The Next Step: An Exponential Life

This evening, MIT Technology Review hosted a dialogue on the unprecedented technological revolution that we are currently witnessing, debating both the risks and opportunities that lay before us. Making up the panel were:

  • Francisco González, BBVA Group Executive Chairman
  • Dr. Steven M. Lipkin, Weill Cornell Medicine, Cornell University
  • Dr. Seán Ó hÉigeartaigh, Centre for the Study of Existential Risk
  • Professor Joseph A. Paradiso, MIT Media Lab
  • Professor Jonathan Rossiter, University of Bristol
  • Jason Pontin, editor and chief and publisher of the MITTR

 

The guests described how we have found ourselves at the beginning of the 4th Industrial Revolution rooted in both information and economics. They were interested in separating what can be considered pure science fiction from actual risk, with an emphasis on emerging technologies, which have ultimately put humanity at risk. We are changing our climate at a rate that we have not yet seen. We are wiping out species at an unprecedented rate.There have been two dozen near misses involving nuclear technologies.

 

 

The nature of technology as a double edged sword was emphasized. It has raised the quality of life, health and education, and a new capacity for happiness globally. The same technology poses an existential risk, however, to humanity.

For example, the biotech intelligence that creates the capacity for bioweapons, will also be the solution to wiping out the next global pandemic. The challenge will be in ensuring that these technologies benefit as many people as possible.hÉigeartaigh and Lipkin cautioned how inequalities will also exacerbate the risks. Whether assessing access to healthcare or affordability of space flight, the economics profoundly change the impact of the historical perspective.

 

 

Rosetter asserted that Brexit and Trump’s win are a reflection of a revolt against modernity and a rejection of expertise.

With an entirely white male panel, there was a glaring lack of diversity, particularly given the nature of its content. A conversation on the future narrows drastically with a limited engagement amongst its participants.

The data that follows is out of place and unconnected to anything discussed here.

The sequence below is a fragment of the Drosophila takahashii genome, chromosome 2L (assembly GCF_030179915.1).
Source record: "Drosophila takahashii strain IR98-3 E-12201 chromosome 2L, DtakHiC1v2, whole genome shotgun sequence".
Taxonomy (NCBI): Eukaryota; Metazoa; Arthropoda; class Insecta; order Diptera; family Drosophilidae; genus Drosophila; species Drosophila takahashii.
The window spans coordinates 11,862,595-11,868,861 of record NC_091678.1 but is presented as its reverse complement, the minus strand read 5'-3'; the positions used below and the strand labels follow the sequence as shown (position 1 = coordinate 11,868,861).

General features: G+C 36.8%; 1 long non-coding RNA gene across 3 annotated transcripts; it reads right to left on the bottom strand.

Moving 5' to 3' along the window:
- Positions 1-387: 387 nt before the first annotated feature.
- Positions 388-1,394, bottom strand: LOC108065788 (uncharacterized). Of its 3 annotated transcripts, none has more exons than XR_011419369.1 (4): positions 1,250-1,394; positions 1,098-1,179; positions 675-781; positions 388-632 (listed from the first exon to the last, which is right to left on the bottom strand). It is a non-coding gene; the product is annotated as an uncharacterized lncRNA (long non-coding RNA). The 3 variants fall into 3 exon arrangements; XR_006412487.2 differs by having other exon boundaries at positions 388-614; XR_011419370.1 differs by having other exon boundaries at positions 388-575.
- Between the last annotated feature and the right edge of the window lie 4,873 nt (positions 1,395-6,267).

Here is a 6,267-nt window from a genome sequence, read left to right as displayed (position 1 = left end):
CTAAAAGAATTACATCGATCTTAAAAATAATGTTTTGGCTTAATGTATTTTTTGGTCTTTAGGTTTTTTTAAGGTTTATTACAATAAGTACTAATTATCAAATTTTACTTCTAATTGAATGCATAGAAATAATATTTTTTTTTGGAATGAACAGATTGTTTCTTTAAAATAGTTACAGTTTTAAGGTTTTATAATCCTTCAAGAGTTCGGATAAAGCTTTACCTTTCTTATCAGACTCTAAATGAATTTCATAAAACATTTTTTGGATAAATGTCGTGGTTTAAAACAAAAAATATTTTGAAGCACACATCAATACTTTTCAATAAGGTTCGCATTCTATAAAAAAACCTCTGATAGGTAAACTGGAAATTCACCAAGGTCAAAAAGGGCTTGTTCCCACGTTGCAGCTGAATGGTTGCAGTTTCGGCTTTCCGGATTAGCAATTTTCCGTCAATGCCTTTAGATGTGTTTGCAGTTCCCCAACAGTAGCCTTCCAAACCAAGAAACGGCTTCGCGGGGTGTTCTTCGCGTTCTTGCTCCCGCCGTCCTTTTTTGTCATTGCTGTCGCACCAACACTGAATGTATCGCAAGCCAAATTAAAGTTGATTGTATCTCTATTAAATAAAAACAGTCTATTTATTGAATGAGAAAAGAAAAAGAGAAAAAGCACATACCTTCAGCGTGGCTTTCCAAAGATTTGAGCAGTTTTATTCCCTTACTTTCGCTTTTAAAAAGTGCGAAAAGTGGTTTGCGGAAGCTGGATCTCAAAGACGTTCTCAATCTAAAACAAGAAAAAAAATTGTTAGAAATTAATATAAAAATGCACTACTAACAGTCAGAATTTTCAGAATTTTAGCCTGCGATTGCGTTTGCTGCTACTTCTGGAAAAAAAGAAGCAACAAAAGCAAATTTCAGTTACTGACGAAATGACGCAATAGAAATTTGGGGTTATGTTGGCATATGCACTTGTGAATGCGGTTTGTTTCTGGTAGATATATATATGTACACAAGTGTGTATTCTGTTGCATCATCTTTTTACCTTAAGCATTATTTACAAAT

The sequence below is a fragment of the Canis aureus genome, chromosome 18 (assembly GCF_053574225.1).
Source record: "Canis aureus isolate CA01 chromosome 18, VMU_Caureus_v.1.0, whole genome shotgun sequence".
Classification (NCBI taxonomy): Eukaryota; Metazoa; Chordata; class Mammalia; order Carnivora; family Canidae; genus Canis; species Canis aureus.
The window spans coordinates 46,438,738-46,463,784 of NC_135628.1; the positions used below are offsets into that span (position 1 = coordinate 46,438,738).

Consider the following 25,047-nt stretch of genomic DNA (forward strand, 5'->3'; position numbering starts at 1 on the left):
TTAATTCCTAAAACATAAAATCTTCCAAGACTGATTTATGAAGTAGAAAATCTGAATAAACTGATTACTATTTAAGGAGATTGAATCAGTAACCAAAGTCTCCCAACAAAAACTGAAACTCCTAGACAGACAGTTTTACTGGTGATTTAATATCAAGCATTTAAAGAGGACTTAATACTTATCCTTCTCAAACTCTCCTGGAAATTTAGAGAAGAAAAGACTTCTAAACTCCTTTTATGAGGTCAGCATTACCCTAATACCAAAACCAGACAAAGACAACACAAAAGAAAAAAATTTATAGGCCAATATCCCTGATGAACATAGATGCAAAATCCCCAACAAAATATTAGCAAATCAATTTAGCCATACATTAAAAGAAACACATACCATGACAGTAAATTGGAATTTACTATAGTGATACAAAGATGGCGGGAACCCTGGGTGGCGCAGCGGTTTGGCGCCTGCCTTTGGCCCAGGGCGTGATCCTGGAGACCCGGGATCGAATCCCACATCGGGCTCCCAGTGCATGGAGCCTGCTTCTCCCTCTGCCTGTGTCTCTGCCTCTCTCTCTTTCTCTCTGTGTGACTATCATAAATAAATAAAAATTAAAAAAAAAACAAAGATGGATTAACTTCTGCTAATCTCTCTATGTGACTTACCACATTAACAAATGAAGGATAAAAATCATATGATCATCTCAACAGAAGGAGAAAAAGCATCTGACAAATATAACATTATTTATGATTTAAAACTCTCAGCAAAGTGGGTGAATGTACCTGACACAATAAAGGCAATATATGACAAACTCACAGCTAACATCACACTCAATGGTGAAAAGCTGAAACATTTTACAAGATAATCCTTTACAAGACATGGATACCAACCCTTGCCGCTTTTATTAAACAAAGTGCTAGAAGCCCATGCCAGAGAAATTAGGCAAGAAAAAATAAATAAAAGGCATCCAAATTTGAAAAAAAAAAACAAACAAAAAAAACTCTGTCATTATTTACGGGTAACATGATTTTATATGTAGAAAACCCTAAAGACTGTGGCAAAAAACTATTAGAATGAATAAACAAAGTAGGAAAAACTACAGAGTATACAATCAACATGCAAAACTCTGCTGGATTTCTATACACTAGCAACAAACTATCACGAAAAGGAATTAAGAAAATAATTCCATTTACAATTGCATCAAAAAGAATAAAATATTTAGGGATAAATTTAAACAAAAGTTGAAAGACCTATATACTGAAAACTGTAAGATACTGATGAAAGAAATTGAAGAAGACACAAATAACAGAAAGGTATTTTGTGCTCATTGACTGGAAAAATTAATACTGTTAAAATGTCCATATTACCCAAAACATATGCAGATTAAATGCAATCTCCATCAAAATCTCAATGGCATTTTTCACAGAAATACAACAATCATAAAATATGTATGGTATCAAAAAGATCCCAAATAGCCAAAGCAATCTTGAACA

Backslash

Last year I had the opportunity to meet with Xeudi Chen and Pedro Oliveira, the Backslash team at Tisch’s ITP lab. At the time, I didn’t understand how the geographical relevance of their project would change so significantly in a year. Backslash is an NYU project that creates devices to protect protect protesters in countries without the democratic right to peaceful dissent.
Backslash features:
  • A bandana with encoded messages that differ depending on how it’s folded and can only be unlocked when an image of the fabric is scanned with a corresponding app
  • A jammer to block your signal because governments have retaliated against people whose metadata have placed them near the protest
  • A geotagged panic button that warns others when violence has escalated
  • A personal router for when the government has blocked cell service
  • A personal black box to have a record of the protest as police crush cameras and phones – it is discrete and can’t break
All of these were made by non-engineers with low-cost, accessible, existing tech. These products were not intended for use in the US, but their use may becoming increasingly relevant here, particularly as journalists come under deeper scrutiny.

Genevieve’s Bio

Hi All!

My name is Genevieve and I am studying Risk and Resilience at the Harvard Graduate School of Design. My background is very interdisciplinary, but I am broadly interested are power dynamics and how they play out at intersections of various fields and technologies. A few examples of related projects that I have been working on recently examine:
  • The role of bias, transparency and accountability in AI through The Future Institute at HKS
  • The relationship between neuroscience and the risks associated with astronauts’ spacesuits through SEAS
  • Applications of soft robotics at the Wyss Institute
  • Data extraction and the creation of a data economy in the Arctic through the Harvard Urban Theory Lab
Prior to coming to Cambridge, I was teaching design ethics and intercultural communications in social innovation and technology at the University of British Colombia, Kaospilot, RISD and the Pratt Institute. I have also founded a jewellery company that focuses on international mining policy. We partner with organizations such as the UN, OECD, USAID, etc. on issues relating to property rights and conflict in mineral extraction.
In this course, I am interested in exploring the implications of power structures and technologies across media.
I am from Vancouver, Canada. I really love to surf and snowboard and solidly am mediocre at both.